Concurrent disorders can make a person’s symptoms more severe than if they only had one condition – when anxiety disorders and substance addiction co-occur, symptoms can be more persistent and severe than if the person only had a single condition.

Unfortunately, due to the severe symptoms of an anxiety disorder, a person will often self-medicate to feel better in the hopes that this will alleviate matters. However, this can often lead to addiction or a substance use disorder.

Personality disorders 

Personality disorders involve a long-term pattern of unhealthy and inflexible thoughts and behaviours; they are a group of mental illnesses that affect a person’s relationships and daily life.

Some personality disorders include narcissistic personality disorder, borderline personality disorder, and antisocial personality disorder (the latter two conditions are the most common).

Studies show that personality disorders are more likely to co-occur with drug abuse than any other substance (such as alcohol use disorder).


Depression treatment at CFHH

Depression frequently co-occurs with substance abuse. 

Addiction specialists explain that the relationship between depression and substance use disorder is bi-directional – meaning that people suffering from depression are more likely to abuse substances, and those who abuse substances are likely to be depressed.

Many might not be surprised to learn that those who suffer from depression use substances such as drugs or alcohol to feel better or elevate their mood – the goal is to escape unpleasant feelings such as shame, guilt, or sadness.

However, saturating these emotions with alcohol, a depressant, can worsen a person’s depressive symptoms, affecting their concentration, decision-making, and overall response to things.

Addiction specialists say that treating co-occurring depression and drug use can be complex since some drug abuse symptoms mimic depression. Therefore it can be challenging to diagnose depression when an individual is actively using drugs.

Mood disorders

The research literature states that substance use disorders commonly coexist with bipolar disorder and major depressive disorder.

Statistics show that around 20-70 percent of those with bipolar disorder also have substance use disorder (Substance Abuse and Depression, Psycom, Kathleen Smith, Ph.D., LPC, September 14, 2022).

Additionally, around 10-30 percent of those with the major depressive disorder will also have co-occurring substance addiction (Substance Abuse and Depression, Psycom, Kathleen Smith, Ph.D., LPC, September 14, 2022).

Risk factors for concurrent disorders

Various risk factors may put a person at higher risk of developing a co-occurring disorder.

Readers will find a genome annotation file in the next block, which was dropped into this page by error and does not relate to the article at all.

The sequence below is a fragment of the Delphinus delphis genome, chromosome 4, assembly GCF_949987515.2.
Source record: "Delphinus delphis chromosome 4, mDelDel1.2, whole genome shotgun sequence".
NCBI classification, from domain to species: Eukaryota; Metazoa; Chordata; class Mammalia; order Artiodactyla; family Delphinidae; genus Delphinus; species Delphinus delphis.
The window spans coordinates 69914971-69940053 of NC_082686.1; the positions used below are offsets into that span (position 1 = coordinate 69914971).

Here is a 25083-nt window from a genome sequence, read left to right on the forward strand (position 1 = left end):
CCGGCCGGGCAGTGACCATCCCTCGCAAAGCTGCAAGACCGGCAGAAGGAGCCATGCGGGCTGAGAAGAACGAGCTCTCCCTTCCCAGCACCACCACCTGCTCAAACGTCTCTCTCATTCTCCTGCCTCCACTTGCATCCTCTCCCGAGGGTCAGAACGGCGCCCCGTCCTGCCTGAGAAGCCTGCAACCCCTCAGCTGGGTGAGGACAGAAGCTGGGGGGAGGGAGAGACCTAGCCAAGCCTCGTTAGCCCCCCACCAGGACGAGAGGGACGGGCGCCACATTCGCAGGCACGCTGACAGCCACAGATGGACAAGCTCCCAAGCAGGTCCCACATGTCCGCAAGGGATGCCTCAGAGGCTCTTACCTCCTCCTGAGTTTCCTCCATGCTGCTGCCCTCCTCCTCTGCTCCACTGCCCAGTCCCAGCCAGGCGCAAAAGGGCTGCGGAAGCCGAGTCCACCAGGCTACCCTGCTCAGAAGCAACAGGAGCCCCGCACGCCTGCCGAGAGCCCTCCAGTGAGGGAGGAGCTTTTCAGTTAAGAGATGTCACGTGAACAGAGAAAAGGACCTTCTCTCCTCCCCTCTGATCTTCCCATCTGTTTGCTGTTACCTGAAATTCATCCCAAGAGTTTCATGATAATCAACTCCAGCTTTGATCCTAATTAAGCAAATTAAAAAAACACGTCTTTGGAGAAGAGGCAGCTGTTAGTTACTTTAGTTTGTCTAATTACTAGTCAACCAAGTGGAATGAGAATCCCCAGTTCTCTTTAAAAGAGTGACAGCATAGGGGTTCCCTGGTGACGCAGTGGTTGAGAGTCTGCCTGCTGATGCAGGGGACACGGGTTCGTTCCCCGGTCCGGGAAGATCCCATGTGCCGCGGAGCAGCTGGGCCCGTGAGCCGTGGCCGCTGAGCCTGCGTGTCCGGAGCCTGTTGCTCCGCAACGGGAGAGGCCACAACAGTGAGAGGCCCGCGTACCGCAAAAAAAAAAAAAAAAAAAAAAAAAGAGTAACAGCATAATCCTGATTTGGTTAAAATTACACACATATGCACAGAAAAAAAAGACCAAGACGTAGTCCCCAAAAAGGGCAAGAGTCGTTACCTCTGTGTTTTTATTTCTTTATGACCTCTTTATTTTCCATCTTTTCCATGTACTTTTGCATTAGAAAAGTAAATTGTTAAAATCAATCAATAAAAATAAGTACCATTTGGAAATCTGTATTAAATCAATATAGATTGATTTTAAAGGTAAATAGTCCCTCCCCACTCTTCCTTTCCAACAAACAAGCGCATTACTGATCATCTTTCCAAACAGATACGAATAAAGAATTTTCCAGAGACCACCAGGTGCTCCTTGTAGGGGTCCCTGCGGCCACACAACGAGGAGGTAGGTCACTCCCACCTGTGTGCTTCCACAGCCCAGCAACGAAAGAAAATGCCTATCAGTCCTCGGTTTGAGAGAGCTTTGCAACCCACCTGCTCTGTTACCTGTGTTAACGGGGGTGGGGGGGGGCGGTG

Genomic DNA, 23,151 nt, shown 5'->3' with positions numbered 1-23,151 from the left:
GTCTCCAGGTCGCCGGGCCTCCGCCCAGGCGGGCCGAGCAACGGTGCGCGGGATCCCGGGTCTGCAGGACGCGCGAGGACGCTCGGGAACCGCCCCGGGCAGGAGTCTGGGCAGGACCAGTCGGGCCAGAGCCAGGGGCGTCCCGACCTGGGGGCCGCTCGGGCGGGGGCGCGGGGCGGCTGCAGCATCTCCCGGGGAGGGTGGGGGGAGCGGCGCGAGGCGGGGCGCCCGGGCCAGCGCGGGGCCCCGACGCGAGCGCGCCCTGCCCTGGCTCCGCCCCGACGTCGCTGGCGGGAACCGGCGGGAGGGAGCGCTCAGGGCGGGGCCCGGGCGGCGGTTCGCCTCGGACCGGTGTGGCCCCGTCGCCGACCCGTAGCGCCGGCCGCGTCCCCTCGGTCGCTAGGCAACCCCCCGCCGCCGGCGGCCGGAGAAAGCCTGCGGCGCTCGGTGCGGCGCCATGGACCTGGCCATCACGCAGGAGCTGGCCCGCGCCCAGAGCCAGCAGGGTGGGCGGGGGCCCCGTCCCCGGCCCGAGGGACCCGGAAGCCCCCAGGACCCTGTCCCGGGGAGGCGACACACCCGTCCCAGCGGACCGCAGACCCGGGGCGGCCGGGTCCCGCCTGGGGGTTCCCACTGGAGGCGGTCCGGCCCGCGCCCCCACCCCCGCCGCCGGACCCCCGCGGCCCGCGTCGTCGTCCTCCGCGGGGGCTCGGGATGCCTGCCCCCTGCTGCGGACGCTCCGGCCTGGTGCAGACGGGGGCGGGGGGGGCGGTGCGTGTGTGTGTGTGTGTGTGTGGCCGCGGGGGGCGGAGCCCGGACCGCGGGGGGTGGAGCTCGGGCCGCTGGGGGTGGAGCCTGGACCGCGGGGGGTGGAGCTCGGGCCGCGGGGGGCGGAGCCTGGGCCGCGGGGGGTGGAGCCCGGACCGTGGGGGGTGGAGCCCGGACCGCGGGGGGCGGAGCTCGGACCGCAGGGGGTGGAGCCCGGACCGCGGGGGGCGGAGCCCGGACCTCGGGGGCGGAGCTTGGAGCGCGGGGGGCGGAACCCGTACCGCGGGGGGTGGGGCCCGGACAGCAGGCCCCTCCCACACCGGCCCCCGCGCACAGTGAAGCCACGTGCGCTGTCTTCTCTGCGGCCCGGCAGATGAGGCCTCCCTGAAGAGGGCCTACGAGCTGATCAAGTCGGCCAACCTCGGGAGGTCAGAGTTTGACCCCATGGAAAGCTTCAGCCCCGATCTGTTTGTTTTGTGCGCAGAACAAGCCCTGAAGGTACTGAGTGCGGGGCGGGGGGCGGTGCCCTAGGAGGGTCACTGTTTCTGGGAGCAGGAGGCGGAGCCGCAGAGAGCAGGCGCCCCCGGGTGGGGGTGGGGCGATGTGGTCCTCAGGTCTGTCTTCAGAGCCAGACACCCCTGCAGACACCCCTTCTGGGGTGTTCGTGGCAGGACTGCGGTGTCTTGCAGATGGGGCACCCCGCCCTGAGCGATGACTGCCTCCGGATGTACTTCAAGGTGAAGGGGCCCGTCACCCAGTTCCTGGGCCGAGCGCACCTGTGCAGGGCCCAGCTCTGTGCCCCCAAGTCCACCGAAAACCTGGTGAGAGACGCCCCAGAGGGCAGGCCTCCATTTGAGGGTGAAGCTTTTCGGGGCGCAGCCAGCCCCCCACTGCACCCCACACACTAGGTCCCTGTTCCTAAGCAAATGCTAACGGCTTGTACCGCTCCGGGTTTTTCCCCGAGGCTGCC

However, studies show that common risk factors for developing a co-occurring disorder include:

  • A family history of mental illness
  • A history of adverse childhood experiences or other trauma
  • Genetics
  • Environmental influences
  • Specific personality characteristics, such as how you respond to stress 

Finding treatment

Young woman talking with psychotherapist

Treatment for a co-occurring disorder may vary; however, treating both conditions is crucial.

Many rehabilitation centres offer dual-diagnosis treatment, which helps patients control their substance use disorder while also being treated for an existing mental health condition.

Dual-diagnosis provides patients with an integrated treatment approach that addresses (and treats) an individual’s substance use disorder while engaging in therapy for a mental health condition such as depression or a personality disorder.

It is common practice for a person to undergo substance detox before any other treatment medication is added to their program. This approach prevents any potential side effects of combining substances and mental health medication.

Studies on the benefits of dual-diagnosis treatment suggest that patients experience better outcomes when treated simultaneously for a co-occurring disorder instead of treating the conditions separately.

Contacting Centres for Health and Healing 

If you think you have symptoms of a co-occurring disorder, you must speak to a mental health professional who can help.

We treat various mental health disorders and addictions, including concurrent disorders, at Centres for Health and Healing.

Our staff are compassionate, understanding and trauma-informed to help you get the most out of your treatment – we have a range of treatment options depending on your history, symptoms, and condition(s).

Speak to a friendly team member today.

Additional resources

  1. Substance Abuse and Depression, Psycom, Kathleen Smith, Ph.D., LPC, September 14, 2022
  2. Co-Occurring Disorders, Psychology Today
Lisa Davies - Program Director of Vaughan Recovery and Kirby Estate

About Lisa Davies

Lisa is the Program Director at Centres for Health and Healing. She lived for most of her life in the Durham region, before moving to Peel five years ago.

Lisa is a Master Hypnotist and is certified in Hypnotherapy (2008), Self-Hypnosis and in 5-phase Advanced Therapeutic Healing. As a Member of National Guild of Hypnotists, she is also specialized in hypnosis training in pediatrics, pain management, neuro-linguistic and stage programming.

Read more

Call now
Ready to get help?
Call for treatment options
Need financing?
Payment plans available